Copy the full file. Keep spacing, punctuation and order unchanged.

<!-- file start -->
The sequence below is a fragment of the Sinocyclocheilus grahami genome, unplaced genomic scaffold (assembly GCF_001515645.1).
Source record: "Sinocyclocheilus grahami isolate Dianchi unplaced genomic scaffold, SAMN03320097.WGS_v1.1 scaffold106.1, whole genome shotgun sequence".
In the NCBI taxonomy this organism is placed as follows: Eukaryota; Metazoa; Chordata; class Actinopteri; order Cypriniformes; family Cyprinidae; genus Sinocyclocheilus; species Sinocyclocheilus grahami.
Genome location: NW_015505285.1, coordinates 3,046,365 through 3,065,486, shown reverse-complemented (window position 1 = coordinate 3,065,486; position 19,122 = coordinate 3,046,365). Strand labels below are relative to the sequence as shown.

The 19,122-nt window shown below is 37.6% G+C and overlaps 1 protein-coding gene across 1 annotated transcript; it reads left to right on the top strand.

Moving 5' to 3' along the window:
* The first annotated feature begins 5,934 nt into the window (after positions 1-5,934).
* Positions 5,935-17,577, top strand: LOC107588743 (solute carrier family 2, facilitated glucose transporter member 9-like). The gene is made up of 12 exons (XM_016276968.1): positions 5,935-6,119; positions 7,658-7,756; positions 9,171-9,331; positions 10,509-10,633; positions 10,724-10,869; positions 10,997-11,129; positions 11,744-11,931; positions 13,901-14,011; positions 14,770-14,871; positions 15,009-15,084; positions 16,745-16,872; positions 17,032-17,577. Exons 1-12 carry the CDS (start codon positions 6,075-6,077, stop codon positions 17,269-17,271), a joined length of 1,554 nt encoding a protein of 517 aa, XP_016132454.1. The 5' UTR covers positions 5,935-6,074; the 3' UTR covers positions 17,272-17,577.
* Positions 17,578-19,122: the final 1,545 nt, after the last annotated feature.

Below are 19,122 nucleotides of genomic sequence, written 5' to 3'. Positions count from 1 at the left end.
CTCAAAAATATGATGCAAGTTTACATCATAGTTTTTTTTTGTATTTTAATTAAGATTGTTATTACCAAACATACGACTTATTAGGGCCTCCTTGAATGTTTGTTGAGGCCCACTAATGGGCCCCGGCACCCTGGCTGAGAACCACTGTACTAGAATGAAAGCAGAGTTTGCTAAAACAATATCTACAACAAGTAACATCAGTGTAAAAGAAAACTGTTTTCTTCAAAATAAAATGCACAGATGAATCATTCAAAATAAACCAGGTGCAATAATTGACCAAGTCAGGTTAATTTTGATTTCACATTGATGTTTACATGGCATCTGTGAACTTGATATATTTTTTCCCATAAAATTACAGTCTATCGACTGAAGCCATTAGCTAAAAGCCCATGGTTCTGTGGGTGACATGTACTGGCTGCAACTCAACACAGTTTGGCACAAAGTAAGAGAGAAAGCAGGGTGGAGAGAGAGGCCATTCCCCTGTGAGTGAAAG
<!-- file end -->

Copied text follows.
The sequence below is a fragment of the Sinocyclocheilus grahami genome, unplaced genomic scaffold (assembly GCF_001515645.1).
Source record: "Sinocyclocheilus grahami isolate Dianchi unplaced genomic scaffold, SAMN03320097.WGS_v1.1 scaffold106.1, whole genome shotgun sequence".
In the NCBI taxonomy this organism is placed as follows: Eukaryota; Metazoa; Chordata; class Actinopteri; order Cypriniformes; family Cyprinidae; genus Sinocyclocheilus; species Sinocyclocheilus grahami.
Genome location: NW_015505285.1, coordinates 3,046,365 through 3,065,486, shown reverse-complemented (window position 1 = coordinate 3,065,486; position 19,122 = coordinate 3,046,365). Strand labels below are relative to the sequence as shown.

The 19,122-nt window shown below is 37.6% G+C and overlaps 1 protein-coding gene across 1 annotated transcript; it reads left to right on the top strand.

Moving 5' to 3' along the window:
* The first annotated feature begins 5,934 nt into the window (after positions 1-5,934).
* Positions 5,935-17,577, top strand: LOC107588743 (solute carrier family 2, facilitated glucose transporter member 9-like). The gene is made up of 12 exons (XM_016276968.1): positions 5,935-6,119; positions 7,658-7,756; positions 9,171-9,331; positions 10,509-10,633; positions 10,724-10,869; positions 10,997-11,129; positions 11,744-11,931; positions 13,901-14,011; positions 14,770-14,871; positions 15,009-15,084; positions 16,745-16,872; positions 17,032-17,577. Exons 1-12 carry the CDS (start codon positions 6,075-6,077, stop codon positions 17,269-17,271), a joined length of 1,554 nt encoding a protein of 517 aa, XP_016132454.1. The 5' UTR covers positions 5,935-6,074; the 3' UTR covers positions 17,272-17,577.
* Positions 17,578-19,122: the final 1,545 nt, after the last annotated feature.

Below are 19,122 nucleotides of genomic sequence, written 5' to 3'. Positions count from 1 at the left end.
CTCAAAAATATGATGCAAGTTTACATCATAGTTTTTTTTTGTATTTTAATTAAGATTGTTATTACCAAACATACGACTTATTAGGGCCTCCTTGAATGTTTGTTGAGGCCCACTAATGGGCCCCGGCACCCTGGCTGAGAACCACTGTACTAGAATGAAAGCAGAGTTTGCTAAAACAATATCTACAACAAGTAACATCAGTGTAAAAGAAAACTGTTTTCTTCAAAATAAAATGCACAGATGAATCATTCAAAATAAACCAGGTGCAATAATTGACCAAGTCAGGTTAATTTTGATTTCACATTGATGTTTACATGGCATCTGTGAACTTGATATATTTTTTCCCATAAAATTACAGTCTATCGACTGAAGCCATTAGCTAAAAGCCCATGGTTCTGTGGGTGACATGTACTGGCTGCAACTCAACACAGTTTGGCACAAAGTAAGAGAGAAAGCAGGGTGGAGAGAGAGGCCATTCCCCTGTGAGTGAAAG